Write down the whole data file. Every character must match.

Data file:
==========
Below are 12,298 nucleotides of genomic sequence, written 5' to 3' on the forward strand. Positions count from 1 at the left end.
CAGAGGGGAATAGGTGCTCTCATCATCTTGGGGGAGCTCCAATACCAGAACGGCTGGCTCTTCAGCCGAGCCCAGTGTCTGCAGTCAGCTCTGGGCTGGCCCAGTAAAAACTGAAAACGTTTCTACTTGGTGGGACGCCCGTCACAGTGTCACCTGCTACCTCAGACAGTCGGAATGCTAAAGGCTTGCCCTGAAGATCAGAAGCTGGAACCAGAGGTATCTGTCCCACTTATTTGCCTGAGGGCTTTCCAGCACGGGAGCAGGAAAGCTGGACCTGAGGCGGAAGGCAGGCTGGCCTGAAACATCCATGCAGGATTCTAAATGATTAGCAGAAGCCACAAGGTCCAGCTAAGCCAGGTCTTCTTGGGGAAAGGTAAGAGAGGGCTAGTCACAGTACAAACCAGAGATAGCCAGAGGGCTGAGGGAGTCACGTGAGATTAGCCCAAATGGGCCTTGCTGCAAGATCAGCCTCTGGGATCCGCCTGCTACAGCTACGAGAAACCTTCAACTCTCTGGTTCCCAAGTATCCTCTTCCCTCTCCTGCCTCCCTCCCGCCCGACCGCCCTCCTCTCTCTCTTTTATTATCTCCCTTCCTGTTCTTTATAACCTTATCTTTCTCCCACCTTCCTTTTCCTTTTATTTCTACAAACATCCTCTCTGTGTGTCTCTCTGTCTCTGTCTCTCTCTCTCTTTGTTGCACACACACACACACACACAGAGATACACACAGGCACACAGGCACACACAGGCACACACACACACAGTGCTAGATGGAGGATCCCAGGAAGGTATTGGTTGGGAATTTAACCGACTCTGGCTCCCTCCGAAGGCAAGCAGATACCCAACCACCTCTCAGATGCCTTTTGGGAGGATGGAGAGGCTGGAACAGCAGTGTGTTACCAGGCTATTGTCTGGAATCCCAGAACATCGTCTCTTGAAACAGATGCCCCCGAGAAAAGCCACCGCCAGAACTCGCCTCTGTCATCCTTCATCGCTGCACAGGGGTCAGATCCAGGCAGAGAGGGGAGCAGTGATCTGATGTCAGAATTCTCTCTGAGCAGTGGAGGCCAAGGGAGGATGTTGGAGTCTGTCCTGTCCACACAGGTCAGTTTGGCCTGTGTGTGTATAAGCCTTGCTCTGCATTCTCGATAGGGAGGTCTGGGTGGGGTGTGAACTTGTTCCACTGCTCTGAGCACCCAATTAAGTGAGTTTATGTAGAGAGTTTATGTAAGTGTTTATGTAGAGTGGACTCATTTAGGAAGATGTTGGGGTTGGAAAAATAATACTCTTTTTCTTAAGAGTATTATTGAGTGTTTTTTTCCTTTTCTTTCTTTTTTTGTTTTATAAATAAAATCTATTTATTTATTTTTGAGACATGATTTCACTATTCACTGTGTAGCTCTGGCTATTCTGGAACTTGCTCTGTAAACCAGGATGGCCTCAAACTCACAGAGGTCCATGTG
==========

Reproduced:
Below are 12,298 nucleotides of genomic sequence, written 5' to 3' on the forward strand. Positions count from 1 at the left end.
CAGAGGGGAATAGGTGCTCTCATCATCTTGGGGGAGCTCCAATACCAGAACGGCTGGCTCTTCAGCCGAGCCCAGTGTCTGCAGTCAGCTCTGGGCTGGCCCAGTAAAAACTGAAAACGTTTCTACTTGGTGGGACGCCCGTCACAGTGTCACCTGCTACCTCAGACAGTCGGAATGCTAAAGGCTTGCCCTGAAGATCAGAAGCTGGAACCAGAGGTATCTGTCCCACTTATTTGCCTGAGGGCTTTCCAGCACGGGAGCAGGAAAGCTGGACCTGAGGCGGAAGGCAGGCTGGCCTGAAACATCCATGCAGGATTCTAAATGATTAGCAGAAGCCACAAGGTCCAGCTAAGCCAGGTCTTCTTGGGGAAAGGTAAGAGAGGGCTAGTCACAGTACAAACCAGAGATAGCCAGAGGGCTGAGGGAGTCACGTGAGATTAGCCCAAATGGGCCTTGCTGCAAGATCAGCCTCTGGGATCCGCCTGCTACAGCTACGAGAAACCTTCAACTCTCTGGTTCCCAAGTATCCTCTTCCCTCTCCTGCCTCCCTCCCGCCCGACCGCCCTCCTCTCTCTCTTTTATTATCTCCCTTCCTGTTCTTTATAACCTTATCTTTCTCCCACCTTCCTTTTCCTTTTATTTCTACAAACATCCTCTCTGTGTGTCTCTCTGTCTCTGTCTCTCTCTCTCTTTGTTGCACACACACACACACACACAGAGATACACACAGGCACACAGGCACACACAGGCACACACACACACAGTGCTAGATGGAGGATCCCAGGAAGGTATTGGTTGGGAATTTAACCGACTCTGGCTCCCTCCGAAGGCAAGCAGATACCCAACCACCTCTCAGATGCCTTTTGGGAGGATGGAGAGGCTGGAACAGCAGTGTGTTACCAGGCTATTGTCTGGAATCCCAGAACATCGTCTCTTGAAACAGATGCCCCCGAGAAAAGCCACCGCCAGAACTCGCCTCTGTCATCCTTCATCGCTGCACAGGGGTCAGATCCAGGCAGAGAGGGGAGCAGTGATCTGATGTCAGAATTCTCTCTGAGCAGTGGAGGCCAAGGGAGGATGTTGGAGTCTGTCCTGTCCACACAGGTCAGTTTGGCCTGTGTGTGTATAAGCCTTGCTCTGCATTCTCGATAGGGAGGTCTGGGTGGGGTGTGAACTTGTTCCACTGCTCTGAGCACCCAATTAAGTGAGTTTATGTAGAGAGTTTATGTAAGTGTTTATGTAGAGTGGACTCATTTAGGAAGATGTTGGGGTTGGAAAAATAATACTCTTTTTCTTAAGAGTATTATTGAGTGTTTTTTTCCTTTTCTTTCTTTTTTTGTTTTATAAATAAAATCTATTTATTTATTTTTGAGACATGATTTCACTATTCACTGTGTAGCTCTGGCTATTCTGGAACTTGCTCTGTAAACCAGGATGGCCTCAAACTCACAGAGGTCCATGTG